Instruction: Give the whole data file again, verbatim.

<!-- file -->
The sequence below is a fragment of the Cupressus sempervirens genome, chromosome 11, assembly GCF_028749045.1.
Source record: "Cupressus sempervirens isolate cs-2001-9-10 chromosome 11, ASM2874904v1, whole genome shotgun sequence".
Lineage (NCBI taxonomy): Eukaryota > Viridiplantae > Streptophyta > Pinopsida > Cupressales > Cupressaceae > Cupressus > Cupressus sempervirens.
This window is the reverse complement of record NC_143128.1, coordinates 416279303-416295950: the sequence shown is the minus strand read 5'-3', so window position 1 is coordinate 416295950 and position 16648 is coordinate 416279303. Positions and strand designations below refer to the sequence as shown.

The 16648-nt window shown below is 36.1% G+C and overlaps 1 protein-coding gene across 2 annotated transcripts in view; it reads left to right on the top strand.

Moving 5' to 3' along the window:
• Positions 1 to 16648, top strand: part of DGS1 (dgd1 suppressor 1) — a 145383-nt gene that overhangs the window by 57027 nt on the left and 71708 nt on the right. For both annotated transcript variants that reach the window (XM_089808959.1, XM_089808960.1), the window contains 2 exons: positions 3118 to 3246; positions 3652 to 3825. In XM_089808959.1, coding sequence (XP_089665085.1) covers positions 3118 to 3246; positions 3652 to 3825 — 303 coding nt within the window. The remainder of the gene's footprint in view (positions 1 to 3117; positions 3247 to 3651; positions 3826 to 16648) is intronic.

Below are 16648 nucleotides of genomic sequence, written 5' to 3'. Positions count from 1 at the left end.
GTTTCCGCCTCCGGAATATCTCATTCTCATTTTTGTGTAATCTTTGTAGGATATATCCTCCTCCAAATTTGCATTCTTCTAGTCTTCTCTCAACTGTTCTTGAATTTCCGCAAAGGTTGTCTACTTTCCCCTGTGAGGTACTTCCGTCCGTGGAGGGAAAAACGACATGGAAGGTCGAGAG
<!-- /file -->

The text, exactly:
The sequence below is a fragment of the Cupressus sempervirens genome, chromosome 11, assembly GCF_028749045.1.
Source record: "Cupressus sempervirens isolate cs-2001-9-10 chromosome 11, ASM2874904v1, whole genome shotgun sequence".
Lineage (NCBI taxonomy): Eukaryota > Viridiplantae > Streptophyta > Pinopsida > Cupressales > Cupressaceae > Cupressus > Cupressus sempervirens.
This window is the reverse complement of record NC_143128.1, coordinates 416279303-416295950: the sequence shown is the minus strand read 5'-3', so window position 1 is coordinate 416295950 and position 16648 is coordinate 416279303. Positions and strand designations below refer to the sequence as shown.

The 16648-nt window shown below is 36.1% G+C and overlaps 1 protein-coding gene across 2 annotated transcripts in view; it reads left to right on the top strand.

Moving 5' to 3' along the window:
• Positions 1 to 16648, top strand: part of DGS1 (dgd1 suppressor 1) — a 145383-nt gene that overhangs the window by 57027 nt on the left and 71708 nt on the right. For both annotated transcript variants that reach the window (XM_089808959.1, XM_089808960.1), the window contains 2 exons: positions 3118 to 3246; positions 3652 to 3825. In XM_089808959.1, coding sequence (XP_089665085.1) covers positions 3118 to 3246; positions 3652 to 3825 — 303 coding nt within the window. The remainder of the gene's footprint in view (positions 1 to 3117; positions 3247 to 3651; positions 3826 to 16648) is intronic.

Below are 16648 nucleotides of genomic sequence, written 5' to 3'. Positions count from 1 at the left end.
GTTTCCGCCTCCGGAATATCTCATTCTCATTTTTGTGTAATCTTTGTAGGATATATCCTCCTCCAAATTTGCATTCTTCTAGTCTTCTCTCAACTGTTCTTGAATTTCCGCAAAGGTTGTCTACTTTCCCCTGTGAGGTACTTCCGTCCGTGGAGGGAAAAACGACATGGAAGGTCGAGAG